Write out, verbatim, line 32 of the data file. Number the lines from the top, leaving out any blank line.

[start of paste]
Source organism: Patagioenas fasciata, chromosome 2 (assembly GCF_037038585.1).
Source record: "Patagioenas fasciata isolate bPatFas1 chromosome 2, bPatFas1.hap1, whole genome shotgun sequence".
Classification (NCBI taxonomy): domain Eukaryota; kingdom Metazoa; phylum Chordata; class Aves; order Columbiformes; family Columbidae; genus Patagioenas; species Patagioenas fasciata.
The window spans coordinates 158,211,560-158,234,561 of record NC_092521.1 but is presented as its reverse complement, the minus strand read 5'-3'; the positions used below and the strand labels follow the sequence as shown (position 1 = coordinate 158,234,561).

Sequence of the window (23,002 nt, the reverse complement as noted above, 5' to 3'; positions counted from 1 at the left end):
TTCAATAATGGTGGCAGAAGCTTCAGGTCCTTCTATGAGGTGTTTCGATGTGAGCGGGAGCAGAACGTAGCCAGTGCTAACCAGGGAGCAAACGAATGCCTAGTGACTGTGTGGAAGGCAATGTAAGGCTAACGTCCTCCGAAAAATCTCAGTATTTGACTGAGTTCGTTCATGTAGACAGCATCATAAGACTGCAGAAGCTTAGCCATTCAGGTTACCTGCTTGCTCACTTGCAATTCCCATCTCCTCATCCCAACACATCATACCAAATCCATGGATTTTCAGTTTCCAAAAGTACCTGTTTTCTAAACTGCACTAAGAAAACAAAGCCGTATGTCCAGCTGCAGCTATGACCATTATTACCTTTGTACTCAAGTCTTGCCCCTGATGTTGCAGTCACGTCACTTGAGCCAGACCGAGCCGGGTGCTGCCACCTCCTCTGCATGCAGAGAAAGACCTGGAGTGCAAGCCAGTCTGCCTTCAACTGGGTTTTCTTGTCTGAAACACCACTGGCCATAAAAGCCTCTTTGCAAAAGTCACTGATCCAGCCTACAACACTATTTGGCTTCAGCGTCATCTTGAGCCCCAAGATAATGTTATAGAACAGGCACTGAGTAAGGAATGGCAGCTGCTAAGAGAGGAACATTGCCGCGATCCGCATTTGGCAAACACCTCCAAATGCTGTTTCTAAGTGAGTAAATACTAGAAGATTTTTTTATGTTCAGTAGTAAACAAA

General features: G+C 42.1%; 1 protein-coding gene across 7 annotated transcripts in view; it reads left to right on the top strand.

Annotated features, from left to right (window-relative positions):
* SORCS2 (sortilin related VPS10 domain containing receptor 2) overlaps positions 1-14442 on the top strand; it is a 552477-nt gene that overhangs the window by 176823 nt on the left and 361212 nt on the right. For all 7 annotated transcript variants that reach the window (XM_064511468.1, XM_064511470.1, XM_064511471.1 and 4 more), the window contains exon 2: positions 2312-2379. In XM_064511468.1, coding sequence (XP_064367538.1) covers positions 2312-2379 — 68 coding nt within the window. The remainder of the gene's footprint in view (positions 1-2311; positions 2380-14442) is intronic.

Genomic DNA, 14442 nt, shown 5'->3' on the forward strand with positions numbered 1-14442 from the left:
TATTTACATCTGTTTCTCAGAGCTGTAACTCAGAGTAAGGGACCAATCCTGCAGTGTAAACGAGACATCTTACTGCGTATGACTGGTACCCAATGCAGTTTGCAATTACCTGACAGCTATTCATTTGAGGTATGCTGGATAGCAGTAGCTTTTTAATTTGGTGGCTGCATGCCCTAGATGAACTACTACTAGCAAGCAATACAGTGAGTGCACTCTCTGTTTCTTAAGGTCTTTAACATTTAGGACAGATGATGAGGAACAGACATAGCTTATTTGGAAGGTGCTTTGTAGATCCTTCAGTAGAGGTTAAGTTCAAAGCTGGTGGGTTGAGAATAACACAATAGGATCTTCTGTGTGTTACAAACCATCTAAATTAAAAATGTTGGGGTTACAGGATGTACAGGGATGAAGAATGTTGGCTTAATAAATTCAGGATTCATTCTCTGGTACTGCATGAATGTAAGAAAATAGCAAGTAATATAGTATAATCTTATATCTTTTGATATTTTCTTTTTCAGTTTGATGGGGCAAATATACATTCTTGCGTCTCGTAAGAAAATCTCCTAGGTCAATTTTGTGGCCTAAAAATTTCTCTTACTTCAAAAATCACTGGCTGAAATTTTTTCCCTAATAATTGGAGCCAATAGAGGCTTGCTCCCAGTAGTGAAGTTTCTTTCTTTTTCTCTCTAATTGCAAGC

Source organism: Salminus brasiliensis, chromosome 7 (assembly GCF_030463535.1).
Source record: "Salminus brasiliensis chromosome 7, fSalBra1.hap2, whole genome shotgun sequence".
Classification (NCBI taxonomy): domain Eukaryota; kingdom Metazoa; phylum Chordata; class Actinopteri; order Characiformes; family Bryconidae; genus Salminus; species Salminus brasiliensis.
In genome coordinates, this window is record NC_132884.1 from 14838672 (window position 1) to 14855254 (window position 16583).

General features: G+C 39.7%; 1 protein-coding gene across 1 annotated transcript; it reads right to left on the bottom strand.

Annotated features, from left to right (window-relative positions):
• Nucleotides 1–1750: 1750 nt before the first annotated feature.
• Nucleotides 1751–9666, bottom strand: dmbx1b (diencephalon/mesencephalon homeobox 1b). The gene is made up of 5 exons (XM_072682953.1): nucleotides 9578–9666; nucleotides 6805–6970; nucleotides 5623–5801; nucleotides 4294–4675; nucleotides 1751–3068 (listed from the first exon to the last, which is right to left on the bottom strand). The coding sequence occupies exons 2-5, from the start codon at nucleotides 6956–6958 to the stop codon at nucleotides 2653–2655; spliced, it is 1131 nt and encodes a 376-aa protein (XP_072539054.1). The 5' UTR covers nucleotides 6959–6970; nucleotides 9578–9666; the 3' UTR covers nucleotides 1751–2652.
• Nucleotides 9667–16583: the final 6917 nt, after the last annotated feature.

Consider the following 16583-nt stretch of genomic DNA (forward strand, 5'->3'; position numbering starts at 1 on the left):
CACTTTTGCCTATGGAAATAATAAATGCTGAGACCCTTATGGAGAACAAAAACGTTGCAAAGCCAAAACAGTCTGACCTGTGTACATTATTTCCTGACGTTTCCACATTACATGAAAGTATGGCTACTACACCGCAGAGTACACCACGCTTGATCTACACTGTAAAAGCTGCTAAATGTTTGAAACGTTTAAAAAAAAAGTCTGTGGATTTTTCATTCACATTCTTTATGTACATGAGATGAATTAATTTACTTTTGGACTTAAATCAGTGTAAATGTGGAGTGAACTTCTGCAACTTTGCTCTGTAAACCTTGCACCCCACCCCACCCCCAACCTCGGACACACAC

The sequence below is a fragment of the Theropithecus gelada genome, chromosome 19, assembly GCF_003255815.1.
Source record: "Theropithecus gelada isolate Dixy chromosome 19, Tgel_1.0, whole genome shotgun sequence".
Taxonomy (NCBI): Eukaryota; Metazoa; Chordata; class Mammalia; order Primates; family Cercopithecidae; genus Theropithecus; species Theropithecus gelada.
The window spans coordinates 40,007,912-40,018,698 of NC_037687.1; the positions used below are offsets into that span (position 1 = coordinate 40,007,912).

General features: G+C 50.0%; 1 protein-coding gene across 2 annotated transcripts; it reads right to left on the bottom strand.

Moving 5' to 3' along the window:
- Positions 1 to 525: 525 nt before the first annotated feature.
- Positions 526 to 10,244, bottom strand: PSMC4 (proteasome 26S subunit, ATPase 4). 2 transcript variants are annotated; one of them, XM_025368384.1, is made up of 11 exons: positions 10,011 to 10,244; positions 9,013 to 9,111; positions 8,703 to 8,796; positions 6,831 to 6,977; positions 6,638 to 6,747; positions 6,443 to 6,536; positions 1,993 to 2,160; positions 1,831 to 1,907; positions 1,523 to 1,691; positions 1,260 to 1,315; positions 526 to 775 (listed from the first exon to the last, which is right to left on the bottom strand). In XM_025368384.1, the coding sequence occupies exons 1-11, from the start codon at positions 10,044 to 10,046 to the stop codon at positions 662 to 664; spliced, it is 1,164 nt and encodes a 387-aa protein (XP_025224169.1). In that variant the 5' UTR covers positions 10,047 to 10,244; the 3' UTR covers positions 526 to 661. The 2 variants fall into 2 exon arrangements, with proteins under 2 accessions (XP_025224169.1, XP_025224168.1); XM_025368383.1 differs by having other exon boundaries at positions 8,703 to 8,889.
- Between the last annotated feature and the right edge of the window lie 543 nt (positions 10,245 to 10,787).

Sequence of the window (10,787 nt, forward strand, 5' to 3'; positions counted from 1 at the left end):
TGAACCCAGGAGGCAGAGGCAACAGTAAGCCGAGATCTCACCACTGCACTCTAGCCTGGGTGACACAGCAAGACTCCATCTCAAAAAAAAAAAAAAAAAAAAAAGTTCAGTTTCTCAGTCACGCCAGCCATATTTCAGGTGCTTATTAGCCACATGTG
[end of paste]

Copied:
Sequence of the window (10,787 nt, forward strand, 5' to 3'; positions counted from 1 at the left end):